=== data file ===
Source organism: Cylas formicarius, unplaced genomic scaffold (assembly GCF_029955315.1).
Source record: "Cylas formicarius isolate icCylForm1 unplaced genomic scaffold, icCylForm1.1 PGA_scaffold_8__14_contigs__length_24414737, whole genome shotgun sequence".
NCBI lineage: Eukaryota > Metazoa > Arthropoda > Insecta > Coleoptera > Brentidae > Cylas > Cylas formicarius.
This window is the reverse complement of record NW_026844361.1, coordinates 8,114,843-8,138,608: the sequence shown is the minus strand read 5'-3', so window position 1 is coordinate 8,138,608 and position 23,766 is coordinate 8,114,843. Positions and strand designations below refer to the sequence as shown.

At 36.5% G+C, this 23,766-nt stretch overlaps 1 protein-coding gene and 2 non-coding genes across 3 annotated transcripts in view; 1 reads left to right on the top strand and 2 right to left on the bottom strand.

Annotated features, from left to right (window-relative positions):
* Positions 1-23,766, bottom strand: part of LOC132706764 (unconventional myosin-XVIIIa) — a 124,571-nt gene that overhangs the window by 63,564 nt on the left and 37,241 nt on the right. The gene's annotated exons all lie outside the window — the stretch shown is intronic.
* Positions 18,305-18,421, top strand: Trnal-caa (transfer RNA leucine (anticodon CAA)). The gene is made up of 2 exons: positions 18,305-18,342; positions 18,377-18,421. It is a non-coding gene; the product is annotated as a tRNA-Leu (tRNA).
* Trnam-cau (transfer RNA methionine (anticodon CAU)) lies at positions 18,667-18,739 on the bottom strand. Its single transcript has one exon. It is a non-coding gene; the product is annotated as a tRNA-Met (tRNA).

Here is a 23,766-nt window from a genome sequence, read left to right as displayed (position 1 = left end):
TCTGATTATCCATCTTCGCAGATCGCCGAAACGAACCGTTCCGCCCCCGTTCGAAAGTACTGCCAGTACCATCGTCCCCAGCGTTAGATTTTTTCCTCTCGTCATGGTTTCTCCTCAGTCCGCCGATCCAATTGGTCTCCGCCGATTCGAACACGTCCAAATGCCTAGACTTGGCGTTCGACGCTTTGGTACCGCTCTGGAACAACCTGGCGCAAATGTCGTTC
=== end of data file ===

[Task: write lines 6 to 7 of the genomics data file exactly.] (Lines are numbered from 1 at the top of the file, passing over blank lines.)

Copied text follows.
Annotated features, from left to right (window-relative positions):
* Positions 1-23,766, bottom strand: part of LOC132706764 (unconventional myosin-XVIIIa) — a 124,571-nt gene that overhangs the window by 63,564 nt on the left and 37,241 nt on the right. The gene's annotated exons all lie outside the window — the stretch shown is intronic.